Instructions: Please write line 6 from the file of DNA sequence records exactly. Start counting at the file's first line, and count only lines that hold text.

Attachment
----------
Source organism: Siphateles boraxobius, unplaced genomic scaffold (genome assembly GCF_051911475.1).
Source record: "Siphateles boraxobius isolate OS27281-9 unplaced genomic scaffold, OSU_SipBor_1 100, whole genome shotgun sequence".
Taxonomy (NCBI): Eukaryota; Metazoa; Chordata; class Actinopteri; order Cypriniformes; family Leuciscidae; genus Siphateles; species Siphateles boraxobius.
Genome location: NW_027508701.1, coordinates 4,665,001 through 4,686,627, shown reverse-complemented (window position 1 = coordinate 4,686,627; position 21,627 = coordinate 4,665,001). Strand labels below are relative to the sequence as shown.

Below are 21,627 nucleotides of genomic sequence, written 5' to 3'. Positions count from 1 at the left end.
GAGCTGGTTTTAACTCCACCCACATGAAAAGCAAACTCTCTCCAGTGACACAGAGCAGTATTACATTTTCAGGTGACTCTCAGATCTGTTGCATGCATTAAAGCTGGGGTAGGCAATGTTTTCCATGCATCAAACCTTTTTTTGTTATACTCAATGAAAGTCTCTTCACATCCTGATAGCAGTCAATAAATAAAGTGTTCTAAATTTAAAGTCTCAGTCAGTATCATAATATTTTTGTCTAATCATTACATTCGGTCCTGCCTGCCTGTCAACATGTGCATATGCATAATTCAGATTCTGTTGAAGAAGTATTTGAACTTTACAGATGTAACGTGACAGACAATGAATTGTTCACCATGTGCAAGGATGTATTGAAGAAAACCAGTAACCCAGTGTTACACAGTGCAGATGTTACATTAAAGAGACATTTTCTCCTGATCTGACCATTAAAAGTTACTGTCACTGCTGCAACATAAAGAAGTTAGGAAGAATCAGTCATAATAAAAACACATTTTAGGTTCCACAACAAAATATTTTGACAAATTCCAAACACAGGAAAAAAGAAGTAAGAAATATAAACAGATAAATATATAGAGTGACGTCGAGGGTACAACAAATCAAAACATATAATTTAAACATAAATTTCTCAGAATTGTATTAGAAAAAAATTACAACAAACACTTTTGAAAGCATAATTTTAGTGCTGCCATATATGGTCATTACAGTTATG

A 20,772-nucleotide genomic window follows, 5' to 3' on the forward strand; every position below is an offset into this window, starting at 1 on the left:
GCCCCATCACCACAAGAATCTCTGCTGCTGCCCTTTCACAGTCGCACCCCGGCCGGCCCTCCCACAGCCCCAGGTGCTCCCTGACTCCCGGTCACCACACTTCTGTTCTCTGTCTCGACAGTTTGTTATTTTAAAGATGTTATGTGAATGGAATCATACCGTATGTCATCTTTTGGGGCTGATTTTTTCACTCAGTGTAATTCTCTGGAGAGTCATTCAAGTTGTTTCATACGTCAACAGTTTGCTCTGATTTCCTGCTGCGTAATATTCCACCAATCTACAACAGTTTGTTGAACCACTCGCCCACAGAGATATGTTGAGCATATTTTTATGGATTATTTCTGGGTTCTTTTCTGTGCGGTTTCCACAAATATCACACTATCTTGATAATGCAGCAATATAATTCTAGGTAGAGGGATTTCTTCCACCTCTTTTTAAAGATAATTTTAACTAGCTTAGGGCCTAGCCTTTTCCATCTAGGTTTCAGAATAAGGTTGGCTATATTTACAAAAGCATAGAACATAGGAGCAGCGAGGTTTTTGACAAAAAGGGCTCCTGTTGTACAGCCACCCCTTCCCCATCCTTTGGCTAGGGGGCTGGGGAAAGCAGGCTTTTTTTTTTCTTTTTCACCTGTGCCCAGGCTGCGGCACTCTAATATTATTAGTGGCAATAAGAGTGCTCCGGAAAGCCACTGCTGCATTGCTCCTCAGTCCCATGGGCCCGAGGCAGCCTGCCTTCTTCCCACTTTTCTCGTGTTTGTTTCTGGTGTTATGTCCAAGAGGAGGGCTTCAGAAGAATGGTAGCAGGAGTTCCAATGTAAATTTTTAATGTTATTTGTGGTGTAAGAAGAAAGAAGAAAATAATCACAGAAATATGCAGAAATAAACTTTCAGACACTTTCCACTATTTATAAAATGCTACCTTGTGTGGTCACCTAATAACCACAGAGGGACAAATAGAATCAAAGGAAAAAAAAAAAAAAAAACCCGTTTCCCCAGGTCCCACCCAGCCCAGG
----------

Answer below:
GAGCTGGTTTTAACTCCACCCACATGAAAAGCAAACTCTCTCCAGTGACACAGAGCAGTATTACATTTTCAGGTGACTCTCAGATCTGTTGCATGCATTAAAGCTGGGGTAGGCAATGTTTTCCATGCATCAAACCTTTTTTTGTTATACTCAATGAAAGTCTCTTCACATCCTGATAGCAGTCAATAAATAAAGTGTTCTAAATTTAAAGTCTCAGTCAGTATCATAATATTTTTGTCTAATCATTACATTCGGTCCTGCCTGCCTGTCAACATGTGCATATGCATAATTCAGATTCTGTTGAAGAAGTATTTGAACTTTACAGATGTAACGTGACAGACAATGAATTGTTCACCATGTGCAAGGATGTATTGAAGAAAACCAGTAACCCAGTGTTACACAGTGCAGATGTTACATTAAAGAGACATTTTCTCCTGATCTGACCATTAAAAGTTACTGTCACTGCTGCAACATAAAGAAGTTAGGAAGAATCAGTCATAATAAAAACACATTTTAGGTTCCACAACAAAATATTTTGACAAATTCCAAACACAGGAAAAAAGAAGTAAGAAATATAAACAGATAAATATATAGAGTGACGTCGAGGGTACAACAAATCAAAACATATAATTTAAACATAAATTTCTCAGAATTGTATTAGAAAAAAATTACAACAAACACTTTTGAAAGCATAATTTTAGTGCTGCCATATATGGTCATTACAGTTATG